Here’s the easy gateway country artist for uninitiated punks, or for those who only know the Social Distortion version of “Ring of Fire”. Cash performed “I Got Stripes” at his legendary show in Folsom Prison. We follow our protagonist on a two-week journey of getting arrested, jailed, and later ending up in solitary confinement as punishment for trying to escape with a file. The final verse ends on Thursday, when he is put on a near-starvation diet of bread and water. The microphone distortion extenuates Cash’s low, distinct vocal buzz.

The Folsom Prison album and “I Got Stripes” reflect Cash’s awareness of the world around him and everything wrong with it, fitting right in with his “Man in black” persona as well as the overall awareness of injustice often found in punk. 

“Take This Job and Shove It” – Johnny Paycheck

Here’s an anthem for the working man we can all instantly relate to based on the title alone. The verses bring the energy down low with the bass and drums carrying Paycheck’s strong, fortified southern drawl. The harmonica and classic twang of the slide guitar are used to drive home his urgency about needing to quit his miserable factory job. The song is catchy, and has a groove that is relentless. Paycheck’s attitude reflects the attitude of most country singers: he’s had enough, and nothing is stopping him now. 

“Tiny Blue Transistor Radio” – Connie Smith

Country singers seem to be magnets for heartbreak. Smith wears it proudly as she imagines her ex-lover with another woman while listening to the same song as them. The song leaves the listener feeling equally sad for her, and blown away by the catchiness of the hook and how long it lingers after it ends. It’s innocent, catchy and sweet in its entirety.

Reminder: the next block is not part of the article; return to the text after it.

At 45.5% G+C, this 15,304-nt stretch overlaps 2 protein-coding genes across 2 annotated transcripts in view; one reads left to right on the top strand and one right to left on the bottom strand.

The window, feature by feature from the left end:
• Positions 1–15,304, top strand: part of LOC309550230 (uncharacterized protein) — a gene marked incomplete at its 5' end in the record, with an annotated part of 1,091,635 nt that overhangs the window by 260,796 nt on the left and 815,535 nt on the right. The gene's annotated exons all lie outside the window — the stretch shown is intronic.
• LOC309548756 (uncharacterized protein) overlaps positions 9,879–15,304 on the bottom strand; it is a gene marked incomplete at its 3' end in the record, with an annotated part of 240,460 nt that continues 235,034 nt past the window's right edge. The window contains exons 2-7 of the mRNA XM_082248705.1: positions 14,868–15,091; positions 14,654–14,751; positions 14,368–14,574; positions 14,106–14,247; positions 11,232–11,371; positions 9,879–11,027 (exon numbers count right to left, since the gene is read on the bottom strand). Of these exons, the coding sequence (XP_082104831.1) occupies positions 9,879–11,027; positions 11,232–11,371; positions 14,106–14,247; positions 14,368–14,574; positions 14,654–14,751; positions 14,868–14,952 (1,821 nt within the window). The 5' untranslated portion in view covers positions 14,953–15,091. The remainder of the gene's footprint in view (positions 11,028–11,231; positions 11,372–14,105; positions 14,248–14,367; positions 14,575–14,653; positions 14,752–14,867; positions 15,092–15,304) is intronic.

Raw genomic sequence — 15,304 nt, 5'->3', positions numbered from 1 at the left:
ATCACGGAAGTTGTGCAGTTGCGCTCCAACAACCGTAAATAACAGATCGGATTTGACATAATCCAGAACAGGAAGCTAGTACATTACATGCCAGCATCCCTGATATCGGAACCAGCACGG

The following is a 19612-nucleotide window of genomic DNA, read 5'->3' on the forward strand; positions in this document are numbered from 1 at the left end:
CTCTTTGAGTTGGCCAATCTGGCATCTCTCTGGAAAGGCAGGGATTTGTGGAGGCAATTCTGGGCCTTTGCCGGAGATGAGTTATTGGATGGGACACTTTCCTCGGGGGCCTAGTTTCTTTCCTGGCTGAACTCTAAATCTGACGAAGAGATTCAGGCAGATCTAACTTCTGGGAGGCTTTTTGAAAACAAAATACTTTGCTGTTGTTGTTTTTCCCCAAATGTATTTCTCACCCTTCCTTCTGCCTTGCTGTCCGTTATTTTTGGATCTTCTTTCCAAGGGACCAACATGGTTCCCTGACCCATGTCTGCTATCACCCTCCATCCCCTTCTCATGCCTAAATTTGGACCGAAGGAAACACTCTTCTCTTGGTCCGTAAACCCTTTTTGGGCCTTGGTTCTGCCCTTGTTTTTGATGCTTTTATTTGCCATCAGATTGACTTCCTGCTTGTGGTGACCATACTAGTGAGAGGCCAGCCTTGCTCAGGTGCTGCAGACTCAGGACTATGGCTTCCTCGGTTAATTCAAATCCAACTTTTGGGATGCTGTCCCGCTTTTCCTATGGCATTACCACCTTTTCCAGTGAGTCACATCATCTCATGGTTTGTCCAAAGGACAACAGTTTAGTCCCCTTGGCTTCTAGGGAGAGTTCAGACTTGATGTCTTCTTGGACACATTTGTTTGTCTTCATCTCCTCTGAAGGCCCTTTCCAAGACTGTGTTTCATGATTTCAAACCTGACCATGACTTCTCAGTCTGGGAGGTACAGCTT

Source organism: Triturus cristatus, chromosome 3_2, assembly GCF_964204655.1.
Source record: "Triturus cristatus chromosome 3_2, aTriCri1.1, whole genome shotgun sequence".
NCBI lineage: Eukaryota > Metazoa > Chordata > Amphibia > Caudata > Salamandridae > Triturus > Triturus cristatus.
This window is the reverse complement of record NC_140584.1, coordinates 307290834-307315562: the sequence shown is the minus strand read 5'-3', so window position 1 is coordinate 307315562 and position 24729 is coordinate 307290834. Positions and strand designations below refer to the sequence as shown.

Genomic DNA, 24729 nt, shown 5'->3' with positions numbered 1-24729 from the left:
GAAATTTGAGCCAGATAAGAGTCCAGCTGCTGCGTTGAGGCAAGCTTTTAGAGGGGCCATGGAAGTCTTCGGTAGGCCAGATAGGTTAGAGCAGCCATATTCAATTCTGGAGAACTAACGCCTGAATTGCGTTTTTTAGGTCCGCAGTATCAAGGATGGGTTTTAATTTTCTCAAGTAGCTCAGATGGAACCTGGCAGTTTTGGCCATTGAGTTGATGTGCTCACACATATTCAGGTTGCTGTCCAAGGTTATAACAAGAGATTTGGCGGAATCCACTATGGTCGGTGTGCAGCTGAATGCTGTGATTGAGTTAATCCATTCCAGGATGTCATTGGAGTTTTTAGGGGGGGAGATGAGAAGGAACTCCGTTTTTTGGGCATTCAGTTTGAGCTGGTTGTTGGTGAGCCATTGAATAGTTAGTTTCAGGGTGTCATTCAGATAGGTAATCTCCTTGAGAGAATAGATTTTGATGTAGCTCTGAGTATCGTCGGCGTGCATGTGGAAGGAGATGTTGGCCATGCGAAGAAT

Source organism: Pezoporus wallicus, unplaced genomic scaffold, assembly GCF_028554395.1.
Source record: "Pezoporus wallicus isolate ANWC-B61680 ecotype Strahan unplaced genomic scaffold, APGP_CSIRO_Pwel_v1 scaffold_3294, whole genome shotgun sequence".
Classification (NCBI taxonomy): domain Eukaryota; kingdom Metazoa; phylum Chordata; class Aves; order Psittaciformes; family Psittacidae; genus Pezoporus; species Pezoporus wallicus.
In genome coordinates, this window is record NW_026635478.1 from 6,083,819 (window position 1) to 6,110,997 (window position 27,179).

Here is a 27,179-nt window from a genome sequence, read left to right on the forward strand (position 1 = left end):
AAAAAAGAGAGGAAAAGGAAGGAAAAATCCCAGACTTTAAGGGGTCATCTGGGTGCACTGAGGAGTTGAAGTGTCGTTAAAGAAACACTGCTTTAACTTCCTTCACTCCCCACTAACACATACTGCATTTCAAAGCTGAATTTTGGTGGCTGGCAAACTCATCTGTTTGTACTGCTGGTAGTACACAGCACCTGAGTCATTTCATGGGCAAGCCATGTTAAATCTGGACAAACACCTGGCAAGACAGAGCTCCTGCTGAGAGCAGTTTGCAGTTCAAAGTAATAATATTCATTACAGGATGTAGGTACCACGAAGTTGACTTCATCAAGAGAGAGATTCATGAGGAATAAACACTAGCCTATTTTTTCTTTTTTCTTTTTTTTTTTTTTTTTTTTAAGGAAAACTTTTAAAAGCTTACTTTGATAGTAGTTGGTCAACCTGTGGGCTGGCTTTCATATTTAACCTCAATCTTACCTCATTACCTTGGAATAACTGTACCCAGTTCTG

Smith’s strong voice slides like butter through the entire song, without giving in for a second. The backing vocals reflect the bubble gum pop that was popular in the ‘60s, when Smith released this song, which makes it even catchier. It takes a few listens to fully appreciate the layering of the individual instruments, and how perfectly they mesh together.

“Doggone Cowboy” – Marty Robbins

This became one of my favorite country songs of all time after I spent a summer listening to Marty Robbins’ strum while working on a farm in New Jersey. Baling hay and whacking weeds to the sounds of Robbins’ sung stories was the closest thing to a cowboy’s life that I’d experienced.

This song is shorter than most of his songs, but the message that he will be a cowboy for the rest of his life is clear, and the melody is infectious. The chorus bounces over the instruments that mimic the rhythm of a horse trotting. One of the more attractive qualities of his voice is the smooth vibrato he uses to texture the melody. The song is bouncy, catchy, and cowboy-y. What more could you ask for?

“Why Don’t You Love Me” – Hank Williams

Hank is arguably one of the most legendary country singers of all time. His short career was packed full of classic songs, this being one of my favorites. Most of his song lyrics are sad and blue, but the melody and instrumentals give them a happy twang that makes them irresistible. The rhythm follows the classic horse trot beat, and brings the listener back in time to a smokey honky tonk bar. This song’s extended slide guitar and fiddle solos are indicative of his music’s classic sound, which would become unrecognizable when the Red Hot Chili Peppers covered it on their self titled album in 1984. 

“Hello Walls” – Faron Young

Last but not least, originally written by Willie Nelson, “Hello Walls” brought  Faron Young to the top of the charts. The song covers the usual themes of heartbreak and sadness, but characterizes the room the singer is in as his new companion after his love left him. The inanimate room around him takes on a life of its own: it was there through the whole relationship, and it also misses his lost love.

The beauty of this song is in the imagination of Nelson, and the genius of his lyrics. In order to survive heartbreak, Nelson has to band together with his friends: the walls, the window, and the ceiling. And anyone who’s ever grown up in a small-town scene or played a show to a crowd of zero can relate to that.